Glaciers and Ice Friction
Glaciers are comprised of snow accumulated over many years and compressed into large ice masses. Formed when snow remains in a location long enough to form ice, glaciers are unique in that they have the ability to move, flowing like extremely slow rivers due to their sheer mass.
Glaciers currently occupy approximately 10 percent of the world’s land surface, mainly in the polar regions and contain approximately 75 percent of Earth’s fresh water. Both percentages clearly indicate the importance of the relationship between human life and the health of the glaciers.
Glaciers move because of their immense weight, or the force of gravity. Movement occurs in different directions: down mountain valleys, across plains, or even out into the sea. The bottom of a glacier moves slower than the upper levels due to the friction created between the ice and the ground beneath it.
The roughness of the ground’s surface beneath the glacier, the temperature of the surfaces in contact with each other and the incidence of cavities filled with water all influence the level of friction and consequently the speed at which the glacier flows. As these changes occur under the massive size of the glacier, it is difficult to measure the exact parameters.
Measuring these parameters continues to gain in importance due to the relationship between the melting of glaciers and global warming. Global warming and the resulting glacier melt leads to a variety of issues including, but not limited to, a shortage of freshwater, excessive flooding, animal extinction, disappearance of coral reefs, reappearance of lethal diseases and disruption of weather patterns.
In the article “A New Model of Ice Friction Helps Scientists Understand How Glaciers Flow” published on December 18, 2018 by the American Institute of Physics, Professor Bo Persson of the Jűlich Research Center in Germany, well-known in the field of tribology, describes a new model for examining ice friction.
Professor Persson is famous for his studies of rubber friction and adhesion and in the current research he used the knowledge gained from past studies to develop his model of ice friction. Taking this tribology knowledge and experience and applying it to glaciers, Persson specifically examined how different factors affected ice friction and glaciers. These factors included the roughness (unevenness) of the contacting surfaces of ice and bedrock as well as the effect of regelation, which is the concept of ice melting while under pressure and then refreezing as the pressure is reduced. Regelation only occurs with substances that expand when frozen. Pressure beneath glaciers is not constant due the roughness of the ground surface. Higher pieces of ground increase the ice pressure as the glacier moves over that bump, thereby increasing the temperature and reducing the level of friction. Moving on from that higher piece of ground the pressure reduces, decreasing the temperature and then the level of friction increases. The cycle continually reoccurs at different rates and locations, depending on the roughness of the ground surface.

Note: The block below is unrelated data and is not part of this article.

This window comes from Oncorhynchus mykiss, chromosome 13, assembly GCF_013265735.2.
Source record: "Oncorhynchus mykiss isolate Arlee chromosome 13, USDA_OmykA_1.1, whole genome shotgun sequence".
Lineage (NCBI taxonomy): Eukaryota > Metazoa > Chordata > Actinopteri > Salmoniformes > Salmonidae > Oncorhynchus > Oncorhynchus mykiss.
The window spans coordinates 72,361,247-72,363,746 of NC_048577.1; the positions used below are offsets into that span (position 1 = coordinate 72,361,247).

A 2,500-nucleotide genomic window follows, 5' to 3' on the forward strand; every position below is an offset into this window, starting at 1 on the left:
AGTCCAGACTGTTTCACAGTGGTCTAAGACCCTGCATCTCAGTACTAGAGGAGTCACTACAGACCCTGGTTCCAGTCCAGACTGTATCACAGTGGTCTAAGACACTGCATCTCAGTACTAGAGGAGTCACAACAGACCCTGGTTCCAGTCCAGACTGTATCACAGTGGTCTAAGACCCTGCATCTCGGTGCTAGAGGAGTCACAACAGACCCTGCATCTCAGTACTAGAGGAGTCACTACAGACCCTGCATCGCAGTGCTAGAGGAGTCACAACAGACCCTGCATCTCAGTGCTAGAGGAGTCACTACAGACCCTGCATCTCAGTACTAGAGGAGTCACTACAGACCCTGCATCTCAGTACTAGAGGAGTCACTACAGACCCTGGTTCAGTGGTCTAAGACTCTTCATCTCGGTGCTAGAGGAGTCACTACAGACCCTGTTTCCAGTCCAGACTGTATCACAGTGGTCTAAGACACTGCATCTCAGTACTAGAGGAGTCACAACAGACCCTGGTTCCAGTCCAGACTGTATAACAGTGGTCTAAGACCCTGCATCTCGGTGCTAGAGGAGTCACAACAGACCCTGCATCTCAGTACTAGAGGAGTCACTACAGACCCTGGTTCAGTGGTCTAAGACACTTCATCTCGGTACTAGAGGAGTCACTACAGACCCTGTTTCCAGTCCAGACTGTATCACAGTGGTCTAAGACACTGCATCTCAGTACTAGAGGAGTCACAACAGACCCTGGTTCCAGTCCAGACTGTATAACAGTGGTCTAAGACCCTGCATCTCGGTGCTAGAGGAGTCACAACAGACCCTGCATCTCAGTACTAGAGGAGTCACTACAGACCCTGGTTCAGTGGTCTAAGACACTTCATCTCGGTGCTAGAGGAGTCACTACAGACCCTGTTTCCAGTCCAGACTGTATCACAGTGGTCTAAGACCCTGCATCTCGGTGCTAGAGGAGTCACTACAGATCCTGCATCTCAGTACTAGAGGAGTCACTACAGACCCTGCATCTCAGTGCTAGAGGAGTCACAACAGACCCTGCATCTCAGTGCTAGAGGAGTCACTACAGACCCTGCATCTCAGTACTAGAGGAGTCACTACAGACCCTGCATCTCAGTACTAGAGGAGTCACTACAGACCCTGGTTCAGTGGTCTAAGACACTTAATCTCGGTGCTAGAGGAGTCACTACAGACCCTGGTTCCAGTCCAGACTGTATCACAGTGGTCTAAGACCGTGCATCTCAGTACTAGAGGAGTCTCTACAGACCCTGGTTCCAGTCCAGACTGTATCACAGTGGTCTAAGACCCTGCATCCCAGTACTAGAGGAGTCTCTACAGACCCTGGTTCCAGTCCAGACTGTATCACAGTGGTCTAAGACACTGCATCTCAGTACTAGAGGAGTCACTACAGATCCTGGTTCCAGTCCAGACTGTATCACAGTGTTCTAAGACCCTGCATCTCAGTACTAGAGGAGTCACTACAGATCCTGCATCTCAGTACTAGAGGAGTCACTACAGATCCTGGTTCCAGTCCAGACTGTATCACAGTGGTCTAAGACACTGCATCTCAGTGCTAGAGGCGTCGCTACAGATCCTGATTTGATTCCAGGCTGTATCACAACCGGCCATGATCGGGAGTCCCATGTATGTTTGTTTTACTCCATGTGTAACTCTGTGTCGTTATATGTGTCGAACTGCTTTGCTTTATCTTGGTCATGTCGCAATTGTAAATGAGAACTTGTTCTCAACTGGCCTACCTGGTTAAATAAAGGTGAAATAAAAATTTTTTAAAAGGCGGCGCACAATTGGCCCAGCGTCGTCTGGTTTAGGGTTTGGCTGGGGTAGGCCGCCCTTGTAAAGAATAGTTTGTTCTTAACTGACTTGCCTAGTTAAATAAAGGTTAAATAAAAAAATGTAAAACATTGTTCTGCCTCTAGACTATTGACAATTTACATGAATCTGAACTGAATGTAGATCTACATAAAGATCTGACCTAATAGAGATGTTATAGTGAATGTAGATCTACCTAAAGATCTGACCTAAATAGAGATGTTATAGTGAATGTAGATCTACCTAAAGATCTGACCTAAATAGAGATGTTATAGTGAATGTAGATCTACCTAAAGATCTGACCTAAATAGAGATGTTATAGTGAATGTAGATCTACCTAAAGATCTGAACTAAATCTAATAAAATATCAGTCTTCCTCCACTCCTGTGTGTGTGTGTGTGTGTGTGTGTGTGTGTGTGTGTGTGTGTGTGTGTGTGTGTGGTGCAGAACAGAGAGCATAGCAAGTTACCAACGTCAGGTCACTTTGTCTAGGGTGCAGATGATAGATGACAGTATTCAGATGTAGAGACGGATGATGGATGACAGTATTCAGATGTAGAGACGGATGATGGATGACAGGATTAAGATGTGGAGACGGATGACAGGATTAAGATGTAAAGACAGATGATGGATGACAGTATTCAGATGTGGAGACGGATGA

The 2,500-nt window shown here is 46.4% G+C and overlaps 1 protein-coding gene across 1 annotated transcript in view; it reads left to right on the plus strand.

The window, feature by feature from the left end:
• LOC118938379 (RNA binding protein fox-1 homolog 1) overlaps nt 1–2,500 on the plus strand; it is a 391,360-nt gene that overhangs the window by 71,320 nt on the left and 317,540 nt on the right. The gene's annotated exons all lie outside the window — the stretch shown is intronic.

Bo Persson’s study examines how cavities under the glacier form throughout the moving process. These cavities are typically filled with pressurized water as the temperature between the two surfaces of ice and ground is close to the melting temperature. These water-filled cavities reduce friction by reducing the weight load of the glacier and providing lubrication, ultimately resulting in glaciers gaining speed.
Unfortunately, current models are unable to accurately depict this situation regarding how the roughness of the ground surface affects the flow of glaciers. With the ever-increasing changes in our world’s climate, this becomes of key importance to future studies, studies that will hopefully provide the needed knowledge to reduce glacier loss and save our planet from future catastrophic destruction.
Further information in the original article: DOI: 10.1063/1.5055934, “Ice friction: Glacier sliding on hard randomly rough bed surface,” Journal of Chemical Physics (2018).
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